Michigan State University will bring students back on campus for the Fall 2020 semester, President Samuel Stanley announced on Wednesday.
In a letter to the Spartan community, Stanley said the COVID-19 task force has been meeting and are planning on how to responsibly open the campus for students, staff and faculty.
"Work has been proceeding for some time in critical areas, including alterations to our academic calendar, approaches to contact tracing and testing, managing our residence halls, and allocating and scheduling our class spaces. New workgroups are being formed to address other key issues, and we will continue to seek input whenever possible. At this point, we believe that a values-driven return is possible and can be done in a way that mitigates the risks to our community," he said.
Classes for the fall will begin on Sept. 2 as previously scheduled, and there will be both in-person and online ocmponents to instruction.
MSU will end all in-person instruction on Wednesday, Nov. 25 with the rest of the instruction and final exams going remotely for the three weeks.
"Students will have the option of returning to their permanent residences for the Thanksgiving holiday and not returning to campus, or remaining on campus until the semester ends. This plan is designed to address epidemiologic models that suggest a potential resurgence in COVID-19 cases in December and give students the opportunity to return to their permanent residences before peak influenza season if they choose. Because of this new schedule, we will forego the pilot fall break that had been scheduled for October. We hope to return to the fall break in future years," Stanley said.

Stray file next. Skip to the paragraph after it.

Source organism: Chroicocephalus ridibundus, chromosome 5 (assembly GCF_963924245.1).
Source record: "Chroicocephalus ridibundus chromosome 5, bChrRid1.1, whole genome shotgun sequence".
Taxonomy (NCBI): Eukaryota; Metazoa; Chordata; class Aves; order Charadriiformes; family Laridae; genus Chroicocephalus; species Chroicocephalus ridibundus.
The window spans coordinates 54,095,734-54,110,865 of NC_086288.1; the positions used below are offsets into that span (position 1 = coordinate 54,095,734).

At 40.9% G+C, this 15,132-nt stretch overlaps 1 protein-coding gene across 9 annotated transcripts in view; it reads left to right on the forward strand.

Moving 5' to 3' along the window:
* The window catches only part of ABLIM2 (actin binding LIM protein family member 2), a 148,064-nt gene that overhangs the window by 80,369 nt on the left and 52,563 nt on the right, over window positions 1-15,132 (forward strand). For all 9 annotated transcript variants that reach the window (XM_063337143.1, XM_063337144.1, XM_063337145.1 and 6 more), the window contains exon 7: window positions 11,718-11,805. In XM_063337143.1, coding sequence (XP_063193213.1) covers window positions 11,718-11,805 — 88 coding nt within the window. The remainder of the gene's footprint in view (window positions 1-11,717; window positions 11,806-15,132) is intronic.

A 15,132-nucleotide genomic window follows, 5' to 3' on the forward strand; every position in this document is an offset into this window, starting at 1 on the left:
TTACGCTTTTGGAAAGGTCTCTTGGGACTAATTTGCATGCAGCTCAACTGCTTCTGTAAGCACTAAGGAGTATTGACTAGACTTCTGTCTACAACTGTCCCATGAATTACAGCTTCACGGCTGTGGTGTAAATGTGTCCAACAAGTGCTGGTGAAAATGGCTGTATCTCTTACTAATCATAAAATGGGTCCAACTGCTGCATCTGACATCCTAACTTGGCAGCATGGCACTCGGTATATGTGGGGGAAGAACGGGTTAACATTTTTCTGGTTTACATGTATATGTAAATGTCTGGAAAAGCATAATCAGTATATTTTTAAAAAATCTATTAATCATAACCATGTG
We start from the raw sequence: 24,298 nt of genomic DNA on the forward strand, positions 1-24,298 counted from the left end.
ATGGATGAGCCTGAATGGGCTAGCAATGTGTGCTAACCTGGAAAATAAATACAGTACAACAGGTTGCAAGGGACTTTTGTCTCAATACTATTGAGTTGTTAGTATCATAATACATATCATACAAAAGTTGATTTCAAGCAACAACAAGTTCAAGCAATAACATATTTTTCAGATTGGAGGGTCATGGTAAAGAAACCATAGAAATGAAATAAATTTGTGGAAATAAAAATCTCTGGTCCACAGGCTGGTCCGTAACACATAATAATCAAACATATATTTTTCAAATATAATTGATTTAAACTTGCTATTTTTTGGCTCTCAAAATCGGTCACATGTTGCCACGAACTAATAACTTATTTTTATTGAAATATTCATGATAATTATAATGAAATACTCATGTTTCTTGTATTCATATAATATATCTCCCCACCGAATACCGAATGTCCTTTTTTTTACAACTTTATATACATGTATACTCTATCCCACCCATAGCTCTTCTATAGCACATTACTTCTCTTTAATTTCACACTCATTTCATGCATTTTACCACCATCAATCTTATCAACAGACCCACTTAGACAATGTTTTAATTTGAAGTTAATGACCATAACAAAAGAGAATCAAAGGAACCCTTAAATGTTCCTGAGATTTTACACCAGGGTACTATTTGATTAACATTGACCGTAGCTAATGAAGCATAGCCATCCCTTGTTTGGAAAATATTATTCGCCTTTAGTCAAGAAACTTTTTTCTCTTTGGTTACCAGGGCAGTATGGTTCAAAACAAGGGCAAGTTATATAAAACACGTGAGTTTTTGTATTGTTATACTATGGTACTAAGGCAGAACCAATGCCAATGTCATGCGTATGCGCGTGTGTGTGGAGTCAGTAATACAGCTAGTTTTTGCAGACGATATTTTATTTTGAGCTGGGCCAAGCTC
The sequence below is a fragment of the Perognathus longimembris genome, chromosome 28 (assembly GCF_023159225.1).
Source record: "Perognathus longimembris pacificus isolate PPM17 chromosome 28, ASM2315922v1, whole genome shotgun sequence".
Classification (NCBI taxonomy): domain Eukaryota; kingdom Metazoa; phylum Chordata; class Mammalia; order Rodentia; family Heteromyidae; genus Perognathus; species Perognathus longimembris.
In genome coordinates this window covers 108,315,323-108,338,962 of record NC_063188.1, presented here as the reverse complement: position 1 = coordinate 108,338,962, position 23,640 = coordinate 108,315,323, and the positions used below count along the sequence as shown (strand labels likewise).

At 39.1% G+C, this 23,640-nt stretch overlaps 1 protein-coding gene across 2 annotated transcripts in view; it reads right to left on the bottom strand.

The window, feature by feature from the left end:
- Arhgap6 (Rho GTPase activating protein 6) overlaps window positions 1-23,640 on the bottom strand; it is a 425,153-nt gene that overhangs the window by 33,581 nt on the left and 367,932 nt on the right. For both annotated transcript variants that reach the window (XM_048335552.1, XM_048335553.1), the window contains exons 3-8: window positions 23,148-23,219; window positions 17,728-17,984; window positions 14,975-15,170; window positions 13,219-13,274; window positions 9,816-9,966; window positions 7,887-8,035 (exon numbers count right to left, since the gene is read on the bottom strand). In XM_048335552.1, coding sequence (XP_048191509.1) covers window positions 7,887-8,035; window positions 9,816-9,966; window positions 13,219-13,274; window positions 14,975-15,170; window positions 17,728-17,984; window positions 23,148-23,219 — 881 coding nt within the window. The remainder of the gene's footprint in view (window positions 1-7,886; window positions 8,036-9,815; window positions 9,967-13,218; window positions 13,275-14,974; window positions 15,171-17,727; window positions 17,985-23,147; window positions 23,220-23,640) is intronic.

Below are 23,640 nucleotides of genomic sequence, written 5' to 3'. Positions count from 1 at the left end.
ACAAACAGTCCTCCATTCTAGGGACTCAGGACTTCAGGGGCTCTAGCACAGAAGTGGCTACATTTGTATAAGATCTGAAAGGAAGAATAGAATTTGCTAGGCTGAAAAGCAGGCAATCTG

For those students who don't want to return, they will provide an enhanced selection of remote classes to begin or continue their MSU education.
Also, for international students who may have trouble getting to campus, they will provide remote classes.
Additional Coronavirus information and resources:
Click here for a page with resources including a COVID-19 overview from the CDC, details on cases in Michigan, a timeline of Governor Gretchen Whitmer's orders since the outbreak, coronavirus' impact on Southeast Michigan, and links to more information from the Michigan Department of Health and Human Services, the CDC and the WHO.
View a global coronavirus tracker with data from Johns Hopkins University.
Find out how you can help metro Detroit restaurants struggling during the pandemic.
See all of our Helping Each Other stories.
See complete coverage on our Coronavirus Continuing Coverage page.